After two failed attempts at politicizing higher education at Rutgers, you would think New Jersey’s State Democratic Leadership would have learned their lesson by now and would focus on the real issues of stalled economic development, high unemployment, high property taxes, unsustainable traffic congestion, a decaying transit infrastructure and threats to our watersheds in the Highlands of North Jersey and the Pinelands of South Jersey.  

Kyrillos new Senate Minority Leader?

Update Kean beats O’Toole 10-6 to keep Senate Minority Leadership Post

Politicker NJ reporting that State Senator Joe Kyrillos is meeting at Christie’s statehouse office after Kean Jr had a short 10 minute meeting there this am, with no comment to reporters afterwards.

Very interesting and very telling, Kyrillos and his family are very close to the Christies.

If it goes down this way it will tell us a lot about the Chrisite agenda and add even more data about his M.O.

A Kryllios pick doesn’t build or expand the NJ GOP or in any meaningful way.

If Christie is looking for an affluent suburban/Monmouth type pick, why not someone like State Senator Jennifer Beck who represents core urban areas with large Latino populations in addition to affluent suburbia?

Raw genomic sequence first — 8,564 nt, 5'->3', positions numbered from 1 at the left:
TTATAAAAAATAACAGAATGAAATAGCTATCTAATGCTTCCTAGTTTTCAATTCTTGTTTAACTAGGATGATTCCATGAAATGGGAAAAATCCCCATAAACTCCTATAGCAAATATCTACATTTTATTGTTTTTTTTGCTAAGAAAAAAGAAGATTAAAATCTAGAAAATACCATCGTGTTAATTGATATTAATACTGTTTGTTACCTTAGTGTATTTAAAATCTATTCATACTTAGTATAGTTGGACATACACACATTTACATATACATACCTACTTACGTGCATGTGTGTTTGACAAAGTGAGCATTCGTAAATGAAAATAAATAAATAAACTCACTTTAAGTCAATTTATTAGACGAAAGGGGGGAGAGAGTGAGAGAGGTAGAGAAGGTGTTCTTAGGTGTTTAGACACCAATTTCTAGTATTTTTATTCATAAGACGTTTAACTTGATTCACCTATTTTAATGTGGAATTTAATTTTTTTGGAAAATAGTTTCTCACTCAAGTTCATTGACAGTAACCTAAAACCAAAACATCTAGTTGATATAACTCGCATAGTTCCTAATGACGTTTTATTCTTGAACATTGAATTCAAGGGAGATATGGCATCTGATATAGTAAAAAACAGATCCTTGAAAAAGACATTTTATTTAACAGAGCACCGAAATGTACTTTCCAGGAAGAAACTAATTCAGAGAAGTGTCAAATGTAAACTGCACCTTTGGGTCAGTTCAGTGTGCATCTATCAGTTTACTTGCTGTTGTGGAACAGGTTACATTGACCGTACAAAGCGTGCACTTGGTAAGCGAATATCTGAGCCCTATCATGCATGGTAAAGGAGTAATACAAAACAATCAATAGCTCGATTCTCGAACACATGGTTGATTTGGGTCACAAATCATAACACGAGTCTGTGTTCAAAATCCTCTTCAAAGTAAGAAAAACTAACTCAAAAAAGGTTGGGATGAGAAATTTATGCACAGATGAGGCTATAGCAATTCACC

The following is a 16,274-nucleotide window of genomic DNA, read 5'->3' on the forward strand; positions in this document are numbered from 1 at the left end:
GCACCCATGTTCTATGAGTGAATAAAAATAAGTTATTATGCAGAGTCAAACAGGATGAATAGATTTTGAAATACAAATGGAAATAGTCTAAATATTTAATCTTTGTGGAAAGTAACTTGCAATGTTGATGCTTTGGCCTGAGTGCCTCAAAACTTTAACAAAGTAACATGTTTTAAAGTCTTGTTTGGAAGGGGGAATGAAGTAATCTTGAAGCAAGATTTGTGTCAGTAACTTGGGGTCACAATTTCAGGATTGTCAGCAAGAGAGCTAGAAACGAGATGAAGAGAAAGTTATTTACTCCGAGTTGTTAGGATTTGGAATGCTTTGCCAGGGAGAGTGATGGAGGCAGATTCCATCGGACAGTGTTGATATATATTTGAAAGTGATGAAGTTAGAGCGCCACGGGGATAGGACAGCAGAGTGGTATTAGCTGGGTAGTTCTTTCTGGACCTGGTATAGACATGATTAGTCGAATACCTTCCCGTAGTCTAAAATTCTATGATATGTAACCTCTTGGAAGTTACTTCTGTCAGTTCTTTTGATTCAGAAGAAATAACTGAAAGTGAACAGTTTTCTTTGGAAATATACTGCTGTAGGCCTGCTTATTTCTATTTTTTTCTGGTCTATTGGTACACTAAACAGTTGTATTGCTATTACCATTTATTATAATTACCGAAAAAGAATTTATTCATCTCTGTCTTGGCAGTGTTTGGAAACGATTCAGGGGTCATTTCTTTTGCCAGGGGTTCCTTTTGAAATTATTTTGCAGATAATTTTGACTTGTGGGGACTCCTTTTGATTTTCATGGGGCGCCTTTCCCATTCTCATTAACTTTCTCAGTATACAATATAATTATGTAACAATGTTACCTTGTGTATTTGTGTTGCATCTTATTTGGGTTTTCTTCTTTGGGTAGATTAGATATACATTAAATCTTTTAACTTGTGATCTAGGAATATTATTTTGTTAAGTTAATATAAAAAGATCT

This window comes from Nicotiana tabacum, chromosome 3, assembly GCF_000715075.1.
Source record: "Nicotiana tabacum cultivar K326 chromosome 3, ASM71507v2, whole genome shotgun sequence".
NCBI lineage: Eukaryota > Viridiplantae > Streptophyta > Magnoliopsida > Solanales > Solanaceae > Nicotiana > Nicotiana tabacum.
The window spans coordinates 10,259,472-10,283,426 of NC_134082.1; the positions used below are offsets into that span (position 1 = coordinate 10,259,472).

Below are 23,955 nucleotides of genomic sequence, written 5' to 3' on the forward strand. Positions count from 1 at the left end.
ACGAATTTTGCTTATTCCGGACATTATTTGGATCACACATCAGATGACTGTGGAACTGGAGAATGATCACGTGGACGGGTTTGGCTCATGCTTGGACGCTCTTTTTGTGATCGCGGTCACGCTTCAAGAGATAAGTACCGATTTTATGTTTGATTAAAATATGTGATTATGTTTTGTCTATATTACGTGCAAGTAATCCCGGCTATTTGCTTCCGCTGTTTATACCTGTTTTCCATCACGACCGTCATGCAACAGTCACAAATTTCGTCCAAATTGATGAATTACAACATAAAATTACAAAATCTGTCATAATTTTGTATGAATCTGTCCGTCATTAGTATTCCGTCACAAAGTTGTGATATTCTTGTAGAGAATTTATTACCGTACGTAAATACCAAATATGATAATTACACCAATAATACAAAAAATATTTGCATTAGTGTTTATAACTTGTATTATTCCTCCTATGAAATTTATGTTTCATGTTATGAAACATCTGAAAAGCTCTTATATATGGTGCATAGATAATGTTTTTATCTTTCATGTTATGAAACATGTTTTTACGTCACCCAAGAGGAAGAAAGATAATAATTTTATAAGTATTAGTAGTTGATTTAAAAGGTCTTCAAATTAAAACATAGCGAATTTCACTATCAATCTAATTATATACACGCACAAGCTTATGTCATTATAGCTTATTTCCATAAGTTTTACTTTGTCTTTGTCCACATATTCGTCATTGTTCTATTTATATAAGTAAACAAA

I think we know the answers to that!  

Sandy Birthday Wishes

Wow. This is excellent. Thank you for catching it and making sure we saw it, Jack. I’ve met Ben Haygood, along with several other Occupy Sandy organizers at a conference in NYC. The groundwork they’re doing is amazing, and they’re serving people the Governor’s self-serving spotlight has largely ignored. This, from Ben’s piece, is a killer line: ‘Sir — I AM Jersey Strong. It’s just that my local post office doesn’t recognize “beach behind the dunes” or “Toyota behind the Wawa.”‘ – Promoted by Rosi

Published yesterday in The Huffington Post by Ben Haygood, a field organizer/case manager for Occupy Sandy NJ. The stories conveyed are real stories and the solutions Ben offers are real, practical solutions.

My Birthday Wish (Huffington Post)

Ben covers a wide swath of territory from Barnegat Bay in Ocean County to the Rahway River in Eastern Union county, including the hard hit areas in the Bayshore along the southern rim of Raritan Bay.

We have the people and the will to get things done, but many many road blocks still exist.  Ben has provided a real road map that could move us forward.